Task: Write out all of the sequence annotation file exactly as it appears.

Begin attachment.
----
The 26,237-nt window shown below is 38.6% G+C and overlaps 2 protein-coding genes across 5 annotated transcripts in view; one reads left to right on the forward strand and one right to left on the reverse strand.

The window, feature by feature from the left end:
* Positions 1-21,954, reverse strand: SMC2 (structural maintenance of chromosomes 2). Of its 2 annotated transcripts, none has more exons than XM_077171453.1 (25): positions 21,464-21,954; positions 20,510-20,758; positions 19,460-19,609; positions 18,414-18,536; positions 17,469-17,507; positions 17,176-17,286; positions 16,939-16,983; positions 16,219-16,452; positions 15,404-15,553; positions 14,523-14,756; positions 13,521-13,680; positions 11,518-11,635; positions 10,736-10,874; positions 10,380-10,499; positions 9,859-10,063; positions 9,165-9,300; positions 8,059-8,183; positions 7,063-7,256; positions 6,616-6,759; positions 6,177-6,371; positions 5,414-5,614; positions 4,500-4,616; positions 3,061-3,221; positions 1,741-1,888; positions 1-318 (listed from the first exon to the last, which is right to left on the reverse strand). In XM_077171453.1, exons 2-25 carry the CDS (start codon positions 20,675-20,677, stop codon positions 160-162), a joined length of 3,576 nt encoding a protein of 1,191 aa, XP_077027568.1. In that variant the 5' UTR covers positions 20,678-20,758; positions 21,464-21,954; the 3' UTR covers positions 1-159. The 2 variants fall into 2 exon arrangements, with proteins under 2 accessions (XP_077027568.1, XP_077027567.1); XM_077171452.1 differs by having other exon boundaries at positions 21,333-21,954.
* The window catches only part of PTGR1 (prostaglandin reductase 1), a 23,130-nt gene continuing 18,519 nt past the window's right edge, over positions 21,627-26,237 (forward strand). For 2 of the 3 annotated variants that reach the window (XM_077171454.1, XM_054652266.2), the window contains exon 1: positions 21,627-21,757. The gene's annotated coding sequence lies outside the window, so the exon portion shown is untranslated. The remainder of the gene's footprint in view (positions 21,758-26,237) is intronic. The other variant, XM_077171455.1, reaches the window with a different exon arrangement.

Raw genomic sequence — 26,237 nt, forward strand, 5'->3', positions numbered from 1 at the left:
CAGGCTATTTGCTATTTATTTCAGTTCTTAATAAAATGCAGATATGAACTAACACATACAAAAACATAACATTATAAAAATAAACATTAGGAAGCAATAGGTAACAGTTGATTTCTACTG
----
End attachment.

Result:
The 26,237-nt window shown below is 38.6% G+C and overlaps 2 protein-coding genes across 5 annotated transcripts in view; one reads left to right on the forward strand and one right to left on the reverse strand.

The window, feature by feature from the left end:
* Positions 1-21,954, reverse strand: SMC2 (structural maintenance of chromosomes 2). Of its 2 annotated transcripts, none has more exons than XM_077171453.1 (25): positions 21,464-21,954; positions 20,510-20,758; positions 19,460-19,609; positions 18,414-18,536; positions 17,469-17,507; positions 17,176-17,286; positions 16,939-16,983; positions 16,219-16,452; positions 15,404-15,553; positions 14,523-14,756; positions 13,521-13,680; positions 11,518-11,635; positions 10,736-10,874; positions 10,380-10,499; positions 9,859-10,063; positions 9,165-9,300; positions 8,059-8,183; positions 7,063-7,256; positions 6,616-6,759; positions 6,177-6,371; positions 5,414-5,614; positions 4,500-4,616; positions 3,061-3,221; positions 1,741-1,888; positions 1-318 (listed from the first exon to the last, which is right to left on the reverse strand). In XM_077171453.1, exons 2-25 carry the CDS (start codon positions 20,675-20,677, stop codon positions 160-162), a joined length of 3,576 nt encoding a protein of 1,191 aa, XP_077027568.1. In that variant the 5' UTR covers positions 20,678-20,758; positions 21,464-21,954; the 3' UTR covers positions 1-159. The 2 variants fall into 2 exon arrangements, with proteins under 2 accessions (XP_077027568.1, XP_077027567.1); XM_077171452.1 differs by having other exon boundaries at positions 21,333-21,954.
* The window catches only part of PTGR1 (prostaglandin reductase 1), a 23,130-nt gene continuing 18,519 nt past the window's right edge, over positions 21,627-26,237 (forward strand). For 2 of the 3 annotated variants that reach the window (XM_077171454.1, XM_054652266.2), the window contains exon 1: positions 21,627-21,757. The gene's annotated coding sequence lies outside the window, so the exon portion shown is untranslated. The remainder of the gene's footprint in view (positions 21,758-26,237) is intronic. The other variant, XM_077171455.1, reaches the window with a different exon arrangement.

Raw genomic sequence — 26,237 nt, forward strand, 5'->3', positions numbered from 1 at the left:
CAGGCTATTTGCTATTTATTTCAGTTCTTAATAAAATGCAGATATGAACTAACACATACAAAAACATAACATTATAAAAATAAACATTAGGAAGCAATAGGTAACAGTTGATTTCTACTG